By Katie Smith Sloan
I recently had the privilege of representing the Global Ageing Network and LeadingAge at a conference in England sponsored by National Care Forum, an association of nonprofit care providers in England and CommonAge, advancing issues of ageing in Commonwealth countries. It was a unique gathering of people from 23 countries on 5 continents. Humbling and eye-opening only begins to describe the experience.
We are part of a world that is rapidly ageing. For some countries, like Japan, they are already there with 27% of people over the age of 65. In contrast, Uganda and most of sub-Saharan Africa is young and won’t achieve Japan’s status for decades. The advantage for Uganda and its fellow young countries is the opportunity to advocate and implement practices now that influence how people grow older in years to come. They can initiate practices, encourage behavior and design systems that will influence the ageing process—at an earlier stage.
Countries considered young today can learn from—and not repeat—the mistakes of the western world and can benefit from all that we have learned and aspired to over the years: ensuring dignity, empowering staff, respecting basic human rights, and many other essential developments. They don’t have to discover the notion of person-centered or driven care, as we have. These discoveries have already been made for them. This jump-start might result in being able to give older adults the freedom to live lives that prior generations could never have imagined.
And yet, the reality is not always so rosy.
Many of these young countries are fortunate to have compassionate and determined advocates, despite being severely constrained by a lack of resources and training. Francis Njuakom Nchii, leader of a small community-based organization in Cameroon, wisely noted that change happens when people come together—at the village level, the national level, and across the globe. He subscribes to the firm belief that suffering breeds character and character breeds responsibility. I know that other leaders from Nigeria, Kenya, Ghana, Malawi, South Africa, India, and Bangladesh would concur wholeheartedly. They carry that weight of responsibility on their shoulders every day. And they do so because they run up against deeply rooted ageist attitudes as they try to change policies and systems that would enable people to live a better life as they grow older. Imagine trying to change conventional wisdom that dementia is a form of witchcraft and those with dementia need to be isolated. I so admire their courage and commitment.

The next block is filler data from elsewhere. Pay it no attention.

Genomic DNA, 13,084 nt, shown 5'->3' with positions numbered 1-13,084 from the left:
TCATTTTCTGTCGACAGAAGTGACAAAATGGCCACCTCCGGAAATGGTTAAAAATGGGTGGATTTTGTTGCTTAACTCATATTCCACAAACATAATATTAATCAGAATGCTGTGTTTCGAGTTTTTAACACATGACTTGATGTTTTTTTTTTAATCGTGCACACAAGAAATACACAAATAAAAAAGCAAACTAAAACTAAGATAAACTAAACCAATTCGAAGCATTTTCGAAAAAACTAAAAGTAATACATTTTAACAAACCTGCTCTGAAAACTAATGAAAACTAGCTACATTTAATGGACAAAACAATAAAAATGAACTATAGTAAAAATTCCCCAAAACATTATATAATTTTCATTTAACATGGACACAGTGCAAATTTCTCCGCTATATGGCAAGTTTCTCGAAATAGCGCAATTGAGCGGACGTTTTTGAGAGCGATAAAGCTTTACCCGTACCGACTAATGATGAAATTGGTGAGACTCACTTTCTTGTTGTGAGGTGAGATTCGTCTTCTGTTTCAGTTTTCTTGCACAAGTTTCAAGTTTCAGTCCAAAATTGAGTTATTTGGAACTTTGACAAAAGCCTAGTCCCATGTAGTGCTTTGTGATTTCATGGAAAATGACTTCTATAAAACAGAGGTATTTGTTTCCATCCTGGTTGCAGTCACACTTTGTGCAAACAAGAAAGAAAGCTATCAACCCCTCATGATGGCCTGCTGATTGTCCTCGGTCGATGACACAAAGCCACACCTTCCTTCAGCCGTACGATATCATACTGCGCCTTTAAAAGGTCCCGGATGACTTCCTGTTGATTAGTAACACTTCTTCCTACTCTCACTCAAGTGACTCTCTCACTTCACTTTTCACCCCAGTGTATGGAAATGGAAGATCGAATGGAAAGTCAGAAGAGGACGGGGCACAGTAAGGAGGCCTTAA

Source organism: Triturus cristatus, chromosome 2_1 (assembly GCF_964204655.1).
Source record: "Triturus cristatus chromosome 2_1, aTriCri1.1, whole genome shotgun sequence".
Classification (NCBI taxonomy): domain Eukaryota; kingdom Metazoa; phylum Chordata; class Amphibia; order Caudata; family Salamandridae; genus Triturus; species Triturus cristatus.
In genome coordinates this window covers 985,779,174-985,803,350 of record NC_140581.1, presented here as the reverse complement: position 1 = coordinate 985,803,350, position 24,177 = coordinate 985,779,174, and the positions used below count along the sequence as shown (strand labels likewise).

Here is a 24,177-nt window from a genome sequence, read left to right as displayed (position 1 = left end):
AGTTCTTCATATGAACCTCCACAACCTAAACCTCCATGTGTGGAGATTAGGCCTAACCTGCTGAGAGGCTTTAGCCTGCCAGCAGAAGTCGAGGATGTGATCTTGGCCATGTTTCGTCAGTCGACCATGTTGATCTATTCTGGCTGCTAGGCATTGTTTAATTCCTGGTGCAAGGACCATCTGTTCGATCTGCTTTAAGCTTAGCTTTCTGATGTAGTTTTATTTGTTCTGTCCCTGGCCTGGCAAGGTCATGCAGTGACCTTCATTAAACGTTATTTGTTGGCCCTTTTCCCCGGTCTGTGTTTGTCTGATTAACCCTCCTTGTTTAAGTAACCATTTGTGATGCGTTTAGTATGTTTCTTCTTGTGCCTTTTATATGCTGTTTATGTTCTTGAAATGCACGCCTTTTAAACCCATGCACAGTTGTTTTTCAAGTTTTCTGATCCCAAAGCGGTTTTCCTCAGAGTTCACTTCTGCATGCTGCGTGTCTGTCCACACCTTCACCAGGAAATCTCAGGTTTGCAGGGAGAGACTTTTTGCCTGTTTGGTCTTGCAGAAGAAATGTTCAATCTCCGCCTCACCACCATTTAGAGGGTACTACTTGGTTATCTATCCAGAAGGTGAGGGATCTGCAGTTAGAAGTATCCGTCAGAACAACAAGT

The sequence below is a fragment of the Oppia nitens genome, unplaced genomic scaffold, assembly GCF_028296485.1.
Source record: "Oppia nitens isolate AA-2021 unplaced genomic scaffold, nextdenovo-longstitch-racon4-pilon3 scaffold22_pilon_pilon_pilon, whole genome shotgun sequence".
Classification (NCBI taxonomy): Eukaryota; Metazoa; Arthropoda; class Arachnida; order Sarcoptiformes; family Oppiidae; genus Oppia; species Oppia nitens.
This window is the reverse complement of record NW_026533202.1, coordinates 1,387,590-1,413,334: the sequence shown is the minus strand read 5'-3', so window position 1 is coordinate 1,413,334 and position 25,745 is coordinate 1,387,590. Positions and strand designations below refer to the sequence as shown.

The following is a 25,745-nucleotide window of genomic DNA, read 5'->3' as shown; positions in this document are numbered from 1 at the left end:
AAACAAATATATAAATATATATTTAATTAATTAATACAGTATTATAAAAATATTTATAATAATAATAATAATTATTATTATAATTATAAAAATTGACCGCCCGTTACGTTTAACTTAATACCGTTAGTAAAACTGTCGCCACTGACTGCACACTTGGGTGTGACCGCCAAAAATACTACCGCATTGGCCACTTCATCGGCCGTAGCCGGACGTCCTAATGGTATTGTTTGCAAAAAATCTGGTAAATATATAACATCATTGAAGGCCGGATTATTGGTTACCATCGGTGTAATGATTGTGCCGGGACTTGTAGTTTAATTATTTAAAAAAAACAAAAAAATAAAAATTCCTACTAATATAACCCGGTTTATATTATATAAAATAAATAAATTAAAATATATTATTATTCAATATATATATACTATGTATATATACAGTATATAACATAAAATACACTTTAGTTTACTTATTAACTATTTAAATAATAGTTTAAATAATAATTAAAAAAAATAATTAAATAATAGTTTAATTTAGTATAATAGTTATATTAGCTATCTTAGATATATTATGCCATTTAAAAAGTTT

Dr. George Leeson, director of the Oxford Institute of Population Ageing, suggested that we are handicapped by how we think about ageing by 3 institutional structures that have emerged over time:
- Almshouses gave us a space classification
- Pensions gave us an age classification.
- Geriatric medicine gave us a disease classification.
We have been saddled with those structures for decades and, I would argue, they have enabled attitudes, policies, and practices that reinforce a negative view of ageing. Not an attitude that celebrates age or that views age as a stage of life, respecting experiences and wisdom that come from a long life.
LeadingAge has the privilege of manageing and driving the growth of the Global Ageing Network (formerly IAHSA). We now have a footprint in 85 countries. It is nothing short of humbling to be with leaders from other countries as we consider together what it means to live in societies facing this seismic demographic shift.
Regardless of the size and pace of growth of a countries’ older population, the fact is that we are all living longer. Our collective challenge is to ensure that the quality of our lives matches the extension of our lives. We can only meet this challenge by considering the life course, as the World Health Organization describes it, and ridding ourselves of the institutional structures that have constrained our thinking and enabled the scourge of ageism.
I look forward to the next time I connect with my international colleagues to continue crucial conversations about reimagining the future of ageing around the globe.
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